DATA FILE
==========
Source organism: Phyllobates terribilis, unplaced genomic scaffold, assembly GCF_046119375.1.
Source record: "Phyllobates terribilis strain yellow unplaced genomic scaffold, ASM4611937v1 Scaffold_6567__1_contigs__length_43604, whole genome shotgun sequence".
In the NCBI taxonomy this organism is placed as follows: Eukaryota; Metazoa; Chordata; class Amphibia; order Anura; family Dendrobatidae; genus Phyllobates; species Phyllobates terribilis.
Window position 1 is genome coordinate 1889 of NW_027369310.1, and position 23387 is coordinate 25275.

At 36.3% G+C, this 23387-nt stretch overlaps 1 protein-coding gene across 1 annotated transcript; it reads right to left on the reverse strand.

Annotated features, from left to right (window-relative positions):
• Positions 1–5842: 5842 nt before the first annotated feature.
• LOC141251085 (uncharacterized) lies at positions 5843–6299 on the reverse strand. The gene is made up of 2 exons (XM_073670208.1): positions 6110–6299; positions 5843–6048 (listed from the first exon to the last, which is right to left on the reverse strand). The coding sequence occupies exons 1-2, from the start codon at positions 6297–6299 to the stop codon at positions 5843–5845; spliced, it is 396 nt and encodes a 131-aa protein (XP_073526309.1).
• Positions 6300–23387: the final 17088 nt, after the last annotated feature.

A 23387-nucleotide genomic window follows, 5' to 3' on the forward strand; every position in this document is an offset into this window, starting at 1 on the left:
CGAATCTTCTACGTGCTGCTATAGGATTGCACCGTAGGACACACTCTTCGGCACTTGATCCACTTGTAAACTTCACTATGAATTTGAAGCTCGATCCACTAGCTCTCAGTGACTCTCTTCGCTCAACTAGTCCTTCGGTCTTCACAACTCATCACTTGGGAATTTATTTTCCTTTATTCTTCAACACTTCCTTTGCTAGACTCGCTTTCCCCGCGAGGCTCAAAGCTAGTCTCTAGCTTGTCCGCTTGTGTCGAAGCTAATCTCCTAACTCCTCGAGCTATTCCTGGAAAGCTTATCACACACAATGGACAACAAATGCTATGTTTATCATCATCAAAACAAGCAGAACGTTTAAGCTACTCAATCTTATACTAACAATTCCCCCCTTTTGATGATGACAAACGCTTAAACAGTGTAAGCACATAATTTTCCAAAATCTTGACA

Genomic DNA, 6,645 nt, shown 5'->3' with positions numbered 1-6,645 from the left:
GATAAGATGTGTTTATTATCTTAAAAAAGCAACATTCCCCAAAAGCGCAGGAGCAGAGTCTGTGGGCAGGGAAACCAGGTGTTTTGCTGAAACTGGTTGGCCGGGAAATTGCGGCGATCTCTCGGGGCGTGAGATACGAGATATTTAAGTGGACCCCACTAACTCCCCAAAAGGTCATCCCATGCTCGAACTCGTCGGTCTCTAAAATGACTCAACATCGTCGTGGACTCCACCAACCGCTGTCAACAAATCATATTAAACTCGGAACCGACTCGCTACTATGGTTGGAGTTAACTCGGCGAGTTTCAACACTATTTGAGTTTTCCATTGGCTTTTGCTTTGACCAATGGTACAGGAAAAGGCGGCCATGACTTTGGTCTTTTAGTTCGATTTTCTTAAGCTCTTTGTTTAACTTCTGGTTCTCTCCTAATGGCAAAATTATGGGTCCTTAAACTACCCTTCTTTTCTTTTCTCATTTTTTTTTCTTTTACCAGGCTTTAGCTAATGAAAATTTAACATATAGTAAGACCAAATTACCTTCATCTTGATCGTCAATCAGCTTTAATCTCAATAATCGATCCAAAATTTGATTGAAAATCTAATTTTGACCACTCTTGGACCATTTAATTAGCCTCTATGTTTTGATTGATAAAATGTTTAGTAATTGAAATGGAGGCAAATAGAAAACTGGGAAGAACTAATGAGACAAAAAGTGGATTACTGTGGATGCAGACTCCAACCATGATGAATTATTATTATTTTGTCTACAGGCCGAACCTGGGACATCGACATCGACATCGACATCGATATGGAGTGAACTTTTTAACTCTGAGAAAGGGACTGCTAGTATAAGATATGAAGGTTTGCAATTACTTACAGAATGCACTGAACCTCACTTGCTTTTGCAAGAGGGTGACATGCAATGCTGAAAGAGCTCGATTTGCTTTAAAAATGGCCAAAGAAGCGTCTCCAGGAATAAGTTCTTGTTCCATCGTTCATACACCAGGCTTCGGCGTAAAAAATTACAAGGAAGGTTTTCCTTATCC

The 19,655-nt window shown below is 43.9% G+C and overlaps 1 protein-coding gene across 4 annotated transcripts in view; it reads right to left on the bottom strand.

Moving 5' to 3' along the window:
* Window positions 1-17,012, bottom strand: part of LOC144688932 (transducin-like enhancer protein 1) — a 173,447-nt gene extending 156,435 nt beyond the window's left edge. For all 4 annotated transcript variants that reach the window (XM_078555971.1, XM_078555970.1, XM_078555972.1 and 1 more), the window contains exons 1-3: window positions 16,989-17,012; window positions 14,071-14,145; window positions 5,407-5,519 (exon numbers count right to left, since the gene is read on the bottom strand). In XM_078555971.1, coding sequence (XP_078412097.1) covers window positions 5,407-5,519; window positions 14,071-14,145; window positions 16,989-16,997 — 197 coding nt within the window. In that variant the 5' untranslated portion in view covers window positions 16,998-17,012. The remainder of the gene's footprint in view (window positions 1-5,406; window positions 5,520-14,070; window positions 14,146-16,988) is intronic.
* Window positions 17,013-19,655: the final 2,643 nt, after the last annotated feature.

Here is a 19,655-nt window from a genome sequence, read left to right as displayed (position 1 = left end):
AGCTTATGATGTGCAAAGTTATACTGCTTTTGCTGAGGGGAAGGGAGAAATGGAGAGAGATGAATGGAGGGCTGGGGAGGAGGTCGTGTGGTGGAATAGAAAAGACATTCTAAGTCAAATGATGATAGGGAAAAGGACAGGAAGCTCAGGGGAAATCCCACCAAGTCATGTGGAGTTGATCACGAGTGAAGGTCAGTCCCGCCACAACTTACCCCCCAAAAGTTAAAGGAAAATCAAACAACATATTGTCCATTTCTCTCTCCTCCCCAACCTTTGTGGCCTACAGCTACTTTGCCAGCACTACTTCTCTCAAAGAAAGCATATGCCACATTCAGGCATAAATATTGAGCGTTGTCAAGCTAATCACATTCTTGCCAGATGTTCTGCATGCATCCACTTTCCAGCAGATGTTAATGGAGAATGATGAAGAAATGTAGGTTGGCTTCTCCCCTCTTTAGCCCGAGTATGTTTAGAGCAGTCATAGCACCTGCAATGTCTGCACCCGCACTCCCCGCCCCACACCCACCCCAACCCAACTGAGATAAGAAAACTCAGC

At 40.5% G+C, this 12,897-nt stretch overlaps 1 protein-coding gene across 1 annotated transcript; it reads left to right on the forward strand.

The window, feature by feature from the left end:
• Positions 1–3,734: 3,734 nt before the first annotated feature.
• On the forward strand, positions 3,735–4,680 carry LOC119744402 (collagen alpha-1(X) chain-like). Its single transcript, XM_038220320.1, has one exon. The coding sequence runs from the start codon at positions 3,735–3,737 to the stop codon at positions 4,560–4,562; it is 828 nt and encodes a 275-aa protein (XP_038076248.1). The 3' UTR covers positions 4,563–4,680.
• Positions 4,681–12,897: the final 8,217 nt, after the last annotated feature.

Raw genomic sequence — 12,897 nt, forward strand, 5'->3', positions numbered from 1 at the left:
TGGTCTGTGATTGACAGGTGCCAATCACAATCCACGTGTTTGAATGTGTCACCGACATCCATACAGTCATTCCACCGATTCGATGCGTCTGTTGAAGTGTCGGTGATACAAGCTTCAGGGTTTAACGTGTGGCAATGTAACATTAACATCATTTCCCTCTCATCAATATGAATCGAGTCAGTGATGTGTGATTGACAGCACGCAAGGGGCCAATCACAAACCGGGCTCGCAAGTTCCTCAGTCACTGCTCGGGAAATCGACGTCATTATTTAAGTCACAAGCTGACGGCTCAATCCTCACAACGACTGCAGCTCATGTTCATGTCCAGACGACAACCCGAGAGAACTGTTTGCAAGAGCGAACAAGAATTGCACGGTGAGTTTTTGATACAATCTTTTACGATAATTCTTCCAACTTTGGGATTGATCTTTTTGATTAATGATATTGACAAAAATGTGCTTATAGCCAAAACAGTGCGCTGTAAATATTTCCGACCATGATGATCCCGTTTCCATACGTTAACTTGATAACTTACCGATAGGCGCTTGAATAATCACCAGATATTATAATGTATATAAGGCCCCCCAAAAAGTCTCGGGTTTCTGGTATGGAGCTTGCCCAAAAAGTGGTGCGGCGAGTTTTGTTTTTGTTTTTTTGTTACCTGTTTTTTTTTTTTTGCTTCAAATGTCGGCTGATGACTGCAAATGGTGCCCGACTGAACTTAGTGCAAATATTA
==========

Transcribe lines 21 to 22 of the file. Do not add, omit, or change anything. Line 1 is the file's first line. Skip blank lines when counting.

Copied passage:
The window, feature by feature from the left end:
• Positions 1–3,734: 3,734 nt before the first annotated feature.